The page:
Songs of the trees
Listening out to the sounds, or susurrations, of trees when you are out in the natural environment brings a fascinating element to your walks. Different strength wind and different species of trees bring varied sounds which can transport you to other places in your mind and enhance your wellbeing.
The sounds of trees
Have you ever sat with your back against the trunk of a tree, felt its rough bark press against you, paused, closed your eyes, and listened?
If you have (try it if you have not!), you will probably have heard the wind as it blew through the branches and leaves. Depending on the strength of the wind and the species of the tree, you will hear varied sounds, from a gentle caressing whisper, a swoosh, swish, rustle, whoosh, rumble, or a roar.
These evocative sounds created by the wind flowing through trees is called psithurism or if you prefer sough, both mean pretty much the same. I prefer the word psithurism by the way, it rolls around your tongue and sounds slightly like what it is describing.
Different types of trees and the shape of their leaves make different sounds as the wind blows through them. For me, when I listen to silver birch leaves shimmering in the breeze it reminds me of the sea as it flows over a pebbly beach, and I am transported to the coast, whilst the larger leaves of a poplar always sounds like the pitter pattering of rain.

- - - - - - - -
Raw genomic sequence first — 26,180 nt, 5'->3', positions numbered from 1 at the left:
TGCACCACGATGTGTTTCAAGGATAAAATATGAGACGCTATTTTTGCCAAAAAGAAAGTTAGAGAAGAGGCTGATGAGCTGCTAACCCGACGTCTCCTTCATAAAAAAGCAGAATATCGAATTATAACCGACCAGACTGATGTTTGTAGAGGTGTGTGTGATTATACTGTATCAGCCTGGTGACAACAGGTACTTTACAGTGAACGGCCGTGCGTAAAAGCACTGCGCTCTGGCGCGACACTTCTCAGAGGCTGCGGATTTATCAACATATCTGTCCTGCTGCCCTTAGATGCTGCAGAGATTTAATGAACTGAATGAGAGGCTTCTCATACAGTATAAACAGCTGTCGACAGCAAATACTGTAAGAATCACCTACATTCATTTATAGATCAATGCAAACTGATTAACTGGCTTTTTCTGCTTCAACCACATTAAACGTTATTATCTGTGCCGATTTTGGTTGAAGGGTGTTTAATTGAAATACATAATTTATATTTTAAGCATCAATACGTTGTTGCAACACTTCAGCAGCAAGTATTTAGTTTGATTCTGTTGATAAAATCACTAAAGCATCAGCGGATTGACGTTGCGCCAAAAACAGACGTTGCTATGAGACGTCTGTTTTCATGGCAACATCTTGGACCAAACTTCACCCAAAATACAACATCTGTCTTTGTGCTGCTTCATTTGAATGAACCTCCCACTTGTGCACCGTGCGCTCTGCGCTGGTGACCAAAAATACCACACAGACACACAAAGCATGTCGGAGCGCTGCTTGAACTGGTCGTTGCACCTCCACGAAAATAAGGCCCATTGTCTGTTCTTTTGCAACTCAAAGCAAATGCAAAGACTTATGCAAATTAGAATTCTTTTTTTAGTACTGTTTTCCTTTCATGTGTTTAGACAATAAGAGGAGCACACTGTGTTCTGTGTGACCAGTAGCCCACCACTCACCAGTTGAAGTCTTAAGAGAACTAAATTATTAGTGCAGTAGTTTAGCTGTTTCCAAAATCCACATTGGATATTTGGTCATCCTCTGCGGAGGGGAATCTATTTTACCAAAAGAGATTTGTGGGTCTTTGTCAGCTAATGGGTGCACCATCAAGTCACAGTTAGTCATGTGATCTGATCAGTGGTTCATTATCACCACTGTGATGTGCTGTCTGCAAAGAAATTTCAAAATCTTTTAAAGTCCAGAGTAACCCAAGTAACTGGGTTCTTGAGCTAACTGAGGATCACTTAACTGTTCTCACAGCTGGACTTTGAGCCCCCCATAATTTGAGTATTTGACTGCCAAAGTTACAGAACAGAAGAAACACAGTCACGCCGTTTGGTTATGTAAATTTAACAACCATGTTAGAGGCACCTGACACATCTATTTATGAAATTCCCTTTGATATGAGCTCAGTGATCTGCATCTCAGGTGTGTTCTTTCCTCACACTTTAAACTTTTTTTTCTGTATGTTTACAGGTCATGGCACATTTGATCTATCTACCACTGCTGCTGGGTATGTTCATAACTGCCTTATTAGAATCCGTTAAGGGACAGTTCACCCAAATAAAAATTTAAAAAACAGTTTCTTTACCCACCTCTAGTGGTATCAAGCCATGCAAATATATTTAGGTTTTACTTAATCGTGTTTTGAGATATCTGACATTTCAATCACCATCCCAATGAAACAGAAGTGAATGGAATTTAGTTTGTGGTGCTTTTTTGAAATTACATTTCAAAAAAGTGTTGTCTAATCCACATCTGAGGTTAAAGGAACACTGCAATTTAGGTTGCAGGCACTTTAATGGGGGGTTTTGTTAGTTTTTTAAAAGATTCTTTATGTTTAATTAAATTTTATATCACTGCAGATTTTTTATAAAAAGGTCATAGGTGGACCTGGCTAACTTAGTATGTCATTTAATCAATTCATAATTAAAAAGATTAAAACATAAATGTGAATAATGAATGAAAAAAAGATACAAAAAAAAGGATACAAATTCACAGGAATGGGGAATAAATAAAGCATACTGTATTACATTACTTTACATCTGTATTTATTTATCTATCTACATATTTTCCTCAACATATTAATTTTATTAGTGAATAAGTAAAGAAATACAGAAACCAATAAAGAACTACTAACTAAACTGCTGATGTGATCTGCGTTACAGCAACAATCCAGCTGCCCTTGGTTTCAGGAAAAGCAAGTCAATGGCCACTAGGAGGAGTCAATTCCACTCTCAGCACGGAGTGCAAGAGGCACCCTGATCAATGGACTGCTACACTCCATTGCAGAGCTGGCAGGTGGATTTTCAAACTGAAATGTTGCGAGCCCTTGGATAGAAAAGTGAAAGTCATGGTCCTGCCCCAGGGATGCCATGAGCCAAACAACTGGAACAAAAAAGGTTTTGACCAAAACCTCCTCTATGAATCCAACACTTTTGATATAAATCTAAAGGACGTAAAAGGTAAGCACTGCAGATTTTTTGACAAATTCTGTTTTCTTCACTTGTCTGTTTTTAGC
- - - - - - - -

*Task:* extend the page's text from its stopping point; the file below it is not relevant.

When I am in the Forest or any woodland, these sounds make me think that the trees are exhaling and sighing in a calm and relaxing manner, which in turn makes me feel relaxed, even when a storm is raging.
The physics behind different tree sounds
An article in the New Scientist* explains the science behind the sound wind makes as it travels through the branches and leaves of a tree. Any airflow disturbances, such as that caused by leaves, creates sounds of characteristic volume, frequency, and oscillation. Trees’ songs change with wind speed and direction and the type of leaves.
Needle-like leaves or petioles, shed vortices as the wind oscillates round them, creating the high- pitched, romantic whisper of conifers. Flat leaves flap like flags, depending on thickness, firmness, edge outline and surface texture. This is the main component of the rustling sound. Pointed, narrow willow leaves shed wind energy with whisperings.
Elevate your next woodland visit
No matter what the tree or the strength of the wind, these sounds are hypnotic and add to the experience of being in a natural environment.
When you next go into the Heart of England Forest, local green space, or your garden, find a tree - it may be your favourite or a new friend! Close your eyes and just listen to the song of that individual tree as the wind plays its notes upon the living keys of the leaves. Hopefully this will give you a moment or two to enjoy the aural landscape of the Forest that we sometimes miss.
Find out more and listen to the trees in this BBC Radio 4 programme - The Susurrations of Trees.